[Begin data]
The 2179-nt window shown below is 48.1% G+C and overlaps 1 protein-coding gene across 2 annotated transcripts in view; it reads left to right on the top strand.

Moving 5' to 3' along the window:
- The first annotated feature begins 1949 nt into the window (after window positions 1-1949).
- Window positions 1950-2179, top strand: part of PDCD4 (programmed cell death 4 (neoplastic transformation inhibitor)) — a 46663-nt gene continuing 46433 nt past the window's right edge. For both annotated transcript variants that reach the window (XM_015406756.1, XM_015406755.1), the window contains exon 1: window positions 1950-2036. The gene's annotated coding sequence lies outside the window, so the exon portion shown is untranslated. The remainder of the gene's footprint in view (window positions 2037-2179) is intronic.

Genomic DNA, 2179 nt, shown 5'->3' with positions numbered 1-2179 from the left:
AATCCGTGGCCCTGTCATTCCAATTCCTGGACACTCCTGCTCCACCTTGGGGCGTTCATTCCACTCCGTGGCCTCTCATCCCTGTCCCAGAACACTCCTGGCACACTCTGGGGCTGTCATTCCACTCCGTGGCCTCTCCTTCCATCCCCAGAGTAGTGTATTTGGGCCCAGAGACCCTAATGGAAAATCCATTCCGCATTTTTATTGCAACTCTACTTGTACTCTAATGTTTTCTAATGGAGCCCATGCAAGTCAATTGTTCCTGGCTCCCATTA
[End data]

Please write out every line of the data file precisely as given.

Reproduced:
The 2179-nt window shown below is 48.1% G+C and overlaps 1 protein-coding gene across 2 annotated transcripts in view; it reads left to right on the top strand.

Moving 5' to 3' along the window:
- The first annotated feature begins 1949 nt into the window (after window positions 1-1949).
- Window positions 1950-2179, top strand: part of PDCD4 (programmed cell death 4 (neoplastic transformation inhibitor)) — a 46663-nt gene continuing 46433 nt past the window's right edge. For both annotated transcript variants that reach the window (XM_015406756.1, XM_015406755.1), the window contains exon 1: window positions 1950-2036. The gene's annotated coding sequence lies outside the window, so the exon portion shown is untranslated. The remainder of the gene's footprint in view (window positions 2037-2179) is intronic.

Genomic DNA, 2179 nt, shown 5'->3' with positions numbered 1-2179 from the left:
AATCCGTGGCCCTGTCATTCCAATTCCTGGACACTCCTGCTCCACCTTGGGGCGTTCATTCCACTCCGTGGCCTCTCATCCCTGTCCCAGAACACTCCTGGCACACTCTGGGGCTGTCATTCCACTCCGTGGCCTCTCCTTCCATCCCCAGAGTAGTGTATTTGGGCCCAGAGACCCTAATGGAAAATCCATTCCGCATTTTTATTGCAACTCTACTTGTACTCTAATGTTTTCTAATGGAGCCCATGCAAGTCAATTGTTCCTGGCTCCCATTA